Oppositional Defiant Disorder – Everything You Need To Know

oppositional defiant disorder
Photo by Mick Haupt on Unsplash

It is perfectly natural for children to be rebellious and disobey parents from time to time. It is a normal part of development and also just a normal part of life – children can show a bit of attitude when they are hungry, tired, or stressed. However, a child who is constantly angry and defiant towards parents and authority figures to the point that it interferes with their daily life may have Oppositional Defiant Disorder. 

What is Oppositional Defiant Disorder and what are common symptoms?

Oppositional Defiant Disorder (also known as ODD) is a behavioral disorder where children and adolescents regularly display defiant, combative, and hostile behavior towards parents, teachers, and authority figures. Children with ODD will show defiant and hostile behavior on a more regular basis than their peers to the point that it impacts their social and academic life.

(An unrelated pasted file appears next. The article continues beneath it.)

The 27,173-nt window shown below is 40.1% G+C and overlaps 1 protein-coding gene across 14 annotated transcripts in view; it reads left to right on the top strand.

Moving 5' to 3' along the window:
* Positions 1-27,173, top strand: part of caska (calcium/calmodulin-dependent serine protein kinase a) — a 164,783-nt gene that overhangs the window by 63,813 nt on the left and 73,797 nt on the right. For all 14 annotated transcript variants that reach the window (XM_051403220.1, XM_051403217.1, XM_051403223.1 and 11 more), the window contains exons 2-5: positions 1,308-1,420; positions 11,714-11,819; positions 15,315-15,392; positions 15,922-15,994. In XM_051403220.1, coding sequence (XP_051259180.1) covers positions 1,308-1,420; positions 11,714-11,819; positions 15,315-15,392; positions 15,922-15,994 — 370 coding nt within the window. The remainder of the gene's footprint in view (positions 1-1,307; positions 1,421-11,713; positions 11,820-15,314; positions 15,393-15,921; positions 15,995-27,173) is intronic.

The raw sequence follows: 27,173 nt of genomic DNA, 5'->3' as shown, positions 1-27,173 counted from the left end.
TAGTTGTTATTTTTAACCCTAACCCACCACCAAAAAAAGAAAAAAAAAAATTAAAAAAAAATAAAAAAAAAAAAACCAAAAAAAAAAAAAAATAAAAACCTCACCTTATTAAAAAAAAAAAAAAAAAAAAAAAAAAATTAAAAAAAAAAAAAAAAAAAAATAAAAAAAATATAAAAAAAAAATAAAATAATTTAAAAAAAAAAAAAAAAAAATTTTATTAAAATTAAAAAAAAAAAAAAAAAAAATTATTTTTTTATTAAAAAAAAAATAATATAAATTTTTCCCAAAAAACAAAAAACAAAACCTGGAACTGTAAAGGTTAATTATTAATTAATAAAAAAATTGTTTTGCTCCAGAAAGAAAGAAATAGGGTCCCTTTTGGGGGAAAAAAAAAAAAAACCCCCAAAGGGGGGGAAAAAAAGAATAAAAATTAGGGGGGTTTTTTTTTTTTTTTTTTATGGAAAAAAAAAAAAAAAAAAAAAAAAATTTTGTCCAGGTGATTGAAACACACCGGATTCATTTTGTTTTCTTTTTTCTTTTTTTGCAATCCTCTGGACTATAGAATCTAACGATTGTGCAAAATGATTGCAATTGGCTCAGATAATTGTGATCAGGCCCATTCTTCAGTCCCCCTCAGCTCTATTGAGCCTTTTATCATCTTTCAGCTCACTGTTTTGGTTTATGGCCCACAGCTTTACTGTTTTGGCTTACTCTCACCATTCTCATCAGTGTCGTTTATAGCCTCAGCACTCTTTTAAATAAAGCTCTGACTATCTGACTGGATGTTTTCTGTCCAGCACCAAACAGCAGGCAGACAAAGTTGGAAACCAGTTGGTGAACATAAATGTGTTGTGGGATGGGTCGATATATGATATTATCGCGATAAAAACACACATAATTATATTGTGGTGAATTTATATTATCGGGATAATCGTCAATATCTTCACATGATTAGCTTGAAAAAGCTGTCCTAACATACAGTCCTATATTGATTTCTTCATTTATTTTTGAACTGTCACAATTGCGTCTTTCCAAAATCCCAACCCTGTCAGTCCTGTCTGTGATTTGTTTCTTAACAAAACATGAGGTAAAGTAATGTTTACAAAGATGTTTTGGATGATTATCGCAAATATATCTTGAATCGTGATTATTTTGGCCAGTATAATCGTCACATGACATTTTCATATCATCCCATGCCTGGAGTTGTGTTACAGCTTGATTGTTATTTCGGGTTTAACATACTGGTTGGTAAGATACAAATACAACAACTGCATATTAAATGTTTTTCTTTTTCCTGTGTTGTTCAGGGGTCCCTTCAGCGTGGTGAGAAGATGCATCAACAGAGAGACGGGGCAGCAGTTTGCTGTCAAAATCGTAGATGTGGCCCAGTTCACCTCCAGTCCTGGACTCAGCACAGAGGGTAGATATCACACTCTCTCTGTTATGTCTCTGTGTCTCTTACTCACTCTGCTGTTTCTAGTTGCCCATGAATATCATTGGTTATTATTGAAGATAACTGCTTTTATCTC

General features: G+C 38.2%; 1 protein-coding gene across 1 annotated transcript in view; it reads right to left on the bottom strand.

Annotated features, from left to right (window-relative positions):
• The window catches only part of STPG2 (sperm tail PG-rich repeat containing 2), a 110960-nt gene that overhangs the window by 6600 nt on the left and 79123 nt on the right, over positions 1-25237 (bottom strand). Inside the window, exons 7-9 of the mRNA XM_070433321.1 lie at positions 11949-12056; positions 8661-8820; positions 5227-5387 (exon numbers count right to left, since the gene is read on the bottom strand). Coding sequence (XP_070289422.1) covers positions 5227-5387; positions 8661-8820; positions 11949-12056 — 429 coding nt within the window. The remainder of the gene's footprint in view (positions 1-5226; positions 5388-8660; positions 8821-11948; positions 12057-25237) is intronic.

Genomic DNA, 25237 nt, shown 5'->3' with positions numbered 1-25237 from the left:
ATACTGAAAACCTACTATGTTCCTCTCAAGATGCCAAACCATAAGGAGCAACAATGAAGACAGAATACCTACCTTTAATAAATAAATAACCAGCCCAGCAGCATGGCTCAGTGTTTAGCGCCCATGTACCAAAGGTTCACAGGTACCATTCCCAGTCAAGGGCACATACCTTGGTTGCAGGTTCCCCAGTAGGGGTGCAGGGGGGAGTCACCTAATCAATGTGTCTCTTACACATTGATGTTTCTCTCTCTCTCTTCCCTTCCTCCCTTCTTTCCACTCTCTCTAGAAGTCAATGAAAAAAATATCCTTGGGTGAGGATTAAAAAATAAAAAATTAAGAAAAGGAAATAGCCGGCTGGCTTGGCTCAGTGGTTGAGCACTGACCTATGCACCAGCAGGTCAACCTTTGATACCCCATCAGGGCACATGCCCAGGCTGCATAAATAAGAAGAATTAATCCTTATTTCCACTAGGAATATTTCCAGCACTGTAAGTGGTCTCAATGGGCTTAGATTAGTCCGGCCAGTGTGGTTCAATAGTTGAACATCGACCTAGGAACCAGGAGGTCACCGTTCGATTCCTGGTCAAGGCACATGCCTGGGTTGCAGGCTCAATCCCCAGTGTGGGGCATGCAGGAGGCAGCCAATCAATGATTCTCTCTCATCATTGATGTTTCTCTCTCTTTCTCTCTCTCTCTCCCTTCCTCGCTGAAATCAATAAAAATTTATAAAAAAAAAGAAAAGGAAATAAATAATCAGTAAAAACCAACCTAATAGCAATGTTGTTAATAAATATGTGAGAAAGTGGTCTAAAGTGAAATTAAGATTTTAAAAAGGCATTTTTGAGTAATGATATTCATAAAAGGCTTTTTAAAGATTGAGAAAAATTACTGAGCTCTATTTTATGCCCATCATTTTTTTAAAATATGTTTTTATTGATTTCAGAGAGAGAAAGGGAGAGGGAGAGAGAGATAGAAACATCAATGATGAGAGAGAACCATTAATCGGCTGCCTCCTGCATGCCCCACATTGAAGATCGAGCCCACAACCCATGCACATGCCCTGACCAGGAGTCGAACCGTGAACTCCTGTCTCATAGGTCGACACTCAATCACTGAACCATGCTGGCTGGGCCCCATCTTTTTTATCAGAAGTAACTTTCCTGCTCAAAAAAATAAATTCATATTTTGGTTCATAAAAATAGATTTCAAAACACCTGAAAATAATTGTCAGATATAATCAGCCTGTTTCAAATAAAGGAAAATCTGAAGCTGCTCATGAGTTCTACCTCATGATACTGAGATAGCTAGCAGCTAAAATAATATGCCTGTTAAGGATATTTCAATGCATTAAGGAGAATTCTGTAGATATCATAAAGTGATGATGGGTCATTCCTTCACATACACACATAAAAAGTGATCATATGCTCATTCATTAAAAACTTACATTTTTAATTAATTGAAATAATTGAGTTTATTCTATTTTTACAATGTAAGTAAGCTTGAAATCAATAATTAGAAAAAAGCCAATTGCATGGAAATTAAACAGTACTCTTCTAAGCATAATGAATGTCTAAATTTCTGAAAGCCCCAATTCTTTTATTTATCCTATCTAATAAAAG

There is, in fact, a difference between children who are disobedient from time to time and those who have ODD. Children with ODD will display significantly more defiant and oppositional behaviors. 

Symptoms of ODD to watch out for include:
– very frequent temper tantrums
– excessive arguing
– often questioning and defying requests and rules, even simple ones
– blaming others and easy annoyed
– constant presence of anger, resentment, and hatefulness
– spiteful and revenge-seeking